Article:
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Steve Goldstein and Jay Nachlis

Steve Goldstein and Jay Nachlis

· Time to read: ~7 min

This interview was first in the Podcast Business Journal newsletter, with the latest podcast news and data. Subscribe free today.

Steve is Founder/CEO of Amplifi Media; Jay is VP at Coleman Insights — this interview has been lightly edited for style and readability

This interview is from the Podnews Weekly Review

SG: We seem to be moving into a new era in podcasting. The question in front of us right now, with the ascension of YouTube: is a podcast just an RSS feed, or is it something different? Can it be video? The study that we just did demonstrates clearly that video can be a part of it.

JC: So you shared a study - The New Rules of Podcasting on YouTube. It’s obviously been a big week for YouTube this week with them talking to podcast hosts, rolling out RSS ingestion, emailing podcasters inviting them to submit their shows. Jay, what did the study say, and how did you conduct it?

JN: We made sure that it was a really big, broad sample, so we talked to a thousand podcast consumers, as young as 15 and as old as 64 across the United States.

When we were thinking about how to design it, we thought it was important that we didn’t use the word “listen”. We’ve seen in a lot of research that they ask “Do you listen to podcasts?” - if we’re asking how people are truly consuming podcasts and how they define them, we thought that question would be disingenuous and could potentially bias the sample. So, although we recognize it’s not the greatest word in the world, we use the word “consume” and “consumption”. So, particularly for the first half of it, we use that word, and then “listen” and “watch” a little bit later.

The study was designed as a full funnel for the first half, where all 1,000 podcast consumers got to answer the questions. Then, we got into the percentage of people that specifically use YouTube to consume their podcasts.

JC: So, Steve, what did the study say in terms of what a podcast is? Does everybody say it’s an RSS feed, or that it’s audio?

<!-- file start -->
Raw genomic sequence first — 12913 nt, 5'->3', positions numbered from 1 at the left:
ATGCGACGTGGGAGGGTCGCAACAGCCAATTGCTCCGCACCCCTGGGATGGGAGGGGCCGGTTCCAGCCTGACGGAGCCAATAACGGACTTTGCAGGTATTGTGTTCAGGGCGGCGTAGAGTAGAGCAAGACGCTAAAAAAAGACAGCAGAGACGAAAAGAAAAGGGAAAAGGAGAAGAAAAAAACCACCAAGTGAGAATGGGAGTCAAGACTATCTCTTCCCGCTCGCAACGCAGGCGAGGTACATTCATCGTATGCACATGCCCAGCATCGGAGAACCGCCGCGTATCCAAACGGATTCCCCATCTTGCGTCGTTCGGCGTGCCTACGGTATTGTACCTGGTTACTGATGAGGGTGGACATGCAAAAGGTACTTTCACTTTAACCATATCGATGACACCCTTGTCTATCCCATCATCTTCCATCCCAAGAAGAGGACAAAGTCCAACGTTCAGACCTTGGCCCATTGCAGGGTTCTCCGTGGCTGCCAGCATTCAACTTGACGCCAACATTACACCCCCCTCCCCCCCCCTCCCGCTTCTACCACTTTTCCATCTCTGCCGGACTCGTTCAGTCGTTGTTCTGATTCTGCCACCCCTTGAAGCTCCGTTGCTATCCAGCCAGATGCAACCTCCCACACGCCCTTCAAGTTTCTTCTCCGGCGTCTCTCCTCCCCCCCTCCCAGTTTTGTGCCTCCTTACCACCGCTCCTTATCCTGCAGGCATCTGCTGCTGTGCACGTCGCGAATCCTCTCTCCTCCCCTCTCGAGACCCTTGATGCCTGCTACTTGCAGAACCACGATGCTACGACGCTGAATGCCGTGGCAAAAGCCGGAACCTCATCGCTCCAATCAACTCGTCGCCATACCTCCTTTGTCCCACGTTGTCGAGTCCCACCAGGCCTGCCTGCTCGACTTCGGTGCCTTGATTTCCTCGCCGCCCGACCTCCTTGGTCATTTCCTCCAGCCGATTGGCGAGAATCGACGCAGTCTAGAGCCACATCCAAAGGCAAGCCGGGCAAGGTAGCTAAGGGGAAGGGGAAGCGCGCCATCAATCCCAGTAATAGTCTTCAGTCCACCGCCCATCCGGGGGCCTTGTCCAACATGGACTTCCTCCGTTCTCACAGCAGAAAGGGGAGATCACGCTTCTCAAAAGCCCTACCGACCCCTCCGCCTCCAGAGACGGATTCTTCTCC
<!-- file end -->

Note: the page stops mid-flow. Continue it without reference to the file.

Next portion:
SG: I think it’s just Todd and Rob that talk about an RSS feed being essential! No, the question was: “Is podcast audio or video?” 75% said a podcast is audio or video, only 22% said audio only and only 3% said video.

JC: That’s quite a lot of people saying that podcasts can come with video now. I’m presuming the research says that YouTube was the preferred app for consuming podcasts? Is that what it ended up saying?

JN: Yeah, it was the biggest. 60% of all those podcast consumers say that they consume podcasts on YouTube. Spotify was not too far behind at 53%, and then Apple was a distant third.

When they talked about platforms they’re using to get their podcasts, YouTube Music showed up in the top 10. We were pretty intentional to make sure that we were specific, that YouTube and YouTube Music were different apps. Obviously, that’s not a perfect science; but YouTube Music showed up in ninth place already. 13% said that they were using it for podcasts - which considering they really only got in the game a few months ago was an impressive first showing for them.

JC: How did Google Podcasts do? Normally what happens when someone announces that they’re going to close something, everyone starts using it.

JN: (joking) It was number two! Actually, it was #5, with 18%, just behind Apple Podcasts - Ed

SG: In all seriousness, one of the big findings is that podcast consumption on an app is not binary. 72% of consumers are using multiple apps for consumption. I’m teaching a course at NYU: 100% of the students are on an Apple iPhone, but they are using Spotify and YouTube almost universally.

JC: You must have very rich students, Steve! Is there a difference between younger people and older people in terms of podcast consumption?